Aptly named: consists of slow shifts in the EEG
(often 5-10 seconds) over cortex.
The SCP refers to a variety of EEG components:
CNV (contingent negative variation)
PINV (post imperative negative variation)
SPN (stimulus preceding negativity)
RP (readiness potential)
Patients can produce positive or negative shifts in
the EEG with extensive training (operant
The SCP can be modulated over different areas of
the brain. At first, users report that emotional or
mental imagery is important for changing the SCP.
It is often largest over central electrode sites.
Subjects generally have a 2 second “baseline” phase
followed by a 2 second “active” phase. The SCP
during the active phase may be more negative, more
positive, or the same as seen during the baseline
Before using the BCI to communicate, subjects
typically train until they can complete a three-event
(three cogneme) sequence with 70% accuracy.
Training often requires more than 100 training
sessions taking 3-5 months.
Some versions of the TTD sought to attain
multidimensional control (e. g., Kubler et al. 1999)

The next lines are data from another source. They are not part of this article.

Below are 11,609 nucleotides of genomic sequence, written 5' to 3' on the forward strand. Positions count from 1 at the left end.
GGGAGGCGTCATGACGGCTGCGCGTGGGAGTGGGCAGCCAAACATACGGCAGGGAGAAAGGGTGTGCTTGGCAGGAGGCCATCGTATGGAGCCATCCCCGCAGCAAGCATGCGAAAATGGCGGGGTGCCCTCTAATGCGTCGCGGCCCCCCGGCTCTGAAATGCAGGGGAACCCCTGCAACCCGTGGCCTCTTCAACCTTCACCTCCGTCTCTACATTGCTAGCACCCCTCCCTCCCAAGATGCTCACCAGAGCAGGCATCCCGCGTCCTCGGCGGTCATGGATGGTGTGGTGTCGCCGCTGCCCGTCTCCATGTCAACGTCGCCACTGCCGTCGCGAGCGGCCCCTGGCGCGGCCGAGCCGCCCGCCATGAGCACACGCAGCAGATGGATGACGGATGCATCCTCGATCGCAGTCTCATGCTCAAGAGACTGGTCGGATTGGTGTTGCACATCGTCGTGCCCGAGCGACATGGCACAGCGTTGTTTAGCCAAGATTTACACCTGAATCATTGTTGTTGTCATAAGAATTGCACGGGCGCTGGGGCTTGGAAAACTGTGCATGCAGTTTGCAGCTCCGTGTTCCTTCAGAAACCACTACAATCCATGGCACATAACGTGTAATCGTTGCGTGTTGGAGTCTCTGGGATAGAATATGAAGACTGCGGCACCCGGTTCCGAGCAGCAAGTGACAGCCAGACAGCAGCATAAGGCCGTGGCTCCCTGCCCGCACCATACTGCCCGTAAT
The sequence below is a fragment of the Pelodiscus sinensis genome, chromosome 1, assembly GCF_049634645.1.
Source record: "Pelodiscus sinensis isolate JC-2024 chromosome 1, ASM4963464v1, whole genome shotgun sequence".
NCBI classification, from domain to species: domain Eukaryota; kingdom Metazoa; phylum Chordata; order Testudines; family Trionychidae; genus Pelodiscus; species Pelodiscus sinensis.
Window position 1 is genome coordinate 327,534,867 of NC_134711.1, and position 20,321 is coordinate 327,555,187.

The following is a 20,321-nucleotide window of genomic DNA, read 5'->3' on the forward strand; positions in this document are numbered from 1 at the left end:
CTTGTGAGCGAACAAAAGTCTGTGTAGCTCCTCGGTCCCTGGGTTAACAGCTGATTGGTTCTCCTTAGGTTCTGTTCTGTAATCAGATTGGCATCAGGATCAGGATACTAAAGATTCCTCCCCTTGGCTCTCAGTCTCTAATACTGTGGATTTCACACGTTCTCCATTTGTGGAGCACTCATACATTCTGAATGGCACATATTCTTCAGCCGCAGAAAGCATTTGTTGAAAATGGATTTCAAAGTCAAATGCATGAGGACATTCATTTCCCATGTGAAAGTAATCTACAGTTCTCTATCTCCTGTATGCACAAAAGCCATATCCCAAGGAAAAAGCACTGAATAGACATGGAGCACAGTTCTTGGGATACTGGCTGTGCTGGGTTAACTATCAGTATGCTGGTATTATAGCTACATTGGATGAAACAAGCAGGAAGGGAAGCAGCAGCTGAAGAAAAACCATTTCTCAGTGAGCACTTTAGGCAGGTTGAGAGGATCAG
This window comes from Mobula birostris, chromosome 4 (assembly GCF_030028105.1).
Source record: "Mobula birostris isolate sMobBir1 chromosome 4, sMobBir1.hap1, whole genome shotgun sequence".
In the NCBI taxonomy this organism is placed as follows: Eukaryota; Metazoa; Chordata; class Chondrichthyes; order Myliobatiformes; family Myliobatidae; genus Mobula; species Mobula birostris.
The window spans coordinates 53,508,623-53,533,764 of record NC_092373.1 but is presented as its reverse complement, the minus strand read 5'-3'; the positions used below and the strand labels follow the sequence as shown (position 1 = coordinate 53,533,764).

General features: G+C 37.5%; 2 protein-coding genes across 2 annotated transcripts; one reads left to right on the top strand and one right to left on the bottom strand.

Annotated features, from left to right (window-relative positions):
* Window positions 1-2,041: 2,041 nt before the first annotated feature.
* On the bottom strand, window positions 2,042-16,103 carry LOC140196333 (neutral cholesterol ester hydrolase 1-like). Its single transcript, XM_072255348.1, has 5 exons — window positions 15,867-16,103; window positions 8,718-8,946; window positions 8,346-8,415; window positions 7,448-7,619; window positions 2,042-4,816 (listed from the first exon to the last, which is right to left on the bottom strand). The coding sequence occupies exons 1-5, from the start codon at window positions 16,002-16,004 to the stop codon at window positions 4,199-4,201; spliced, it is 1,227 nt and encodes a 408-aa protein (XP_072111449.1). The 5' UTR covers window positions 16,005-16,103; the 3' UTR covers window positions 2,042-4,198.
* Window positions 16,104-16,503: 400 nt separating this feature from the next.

mapped positive or negative shifts over Cz onto
vertical cursor movement, while horizontal
movement was based on SCP asymmetry between
C3 and C4.
Like mu BCIs, multidimensional control was very
difficult, and later versions did not implement it.
The TTD has been extensively tested with disabled
users. It generally works - it was initially reported
that three patients who were locked-in at the onset
of training could not learn the TTD. Since then,
most locked in patients have learned SCP control.
Its authors claim that the SCP is more universal
than mu; it can be modulated by nearly everyone.
Further research is needed to determine which
individuals can use different systems.
A famous 1999 Nature paper from the Birbaumer
group showed a letter written by a locked in patient
using the TTD.
Accuracy for subject A Accuracy for subject B The letter written by subject A
The 4 direction ball
The binary language
support program (LSP)
The three-layered menu
for disabled users
(shown here, from
Kaiser et al. (2001)).
TMS and SCPs : Kubler et al (2002) showed that
TMS (transcranial magentic stimulation) can
influence SCP activity. Further research is needed to
explore how TMS could best affect training and/or
In a recent study, subjects trained in the TTD could
produce different activity for positive vs. negative
SCP shifts that were visible in an fMR.
While fMRs are not viable
imaging technologies for
BCIs, this work helps us
understand the neural
SCP activity. Perhaps this
will be useful someday
with improved imaging
The Birbaumer and Wolpaw labs are currently
collaborating on a “hybrid” BCI using both mu and
SCP. This is implemented in BCI2000, with
auditory, visual, and tactile feedback.
Birbaumer et al. are also exploring other
applications of the SCP, such as studying autism
and global aphasia.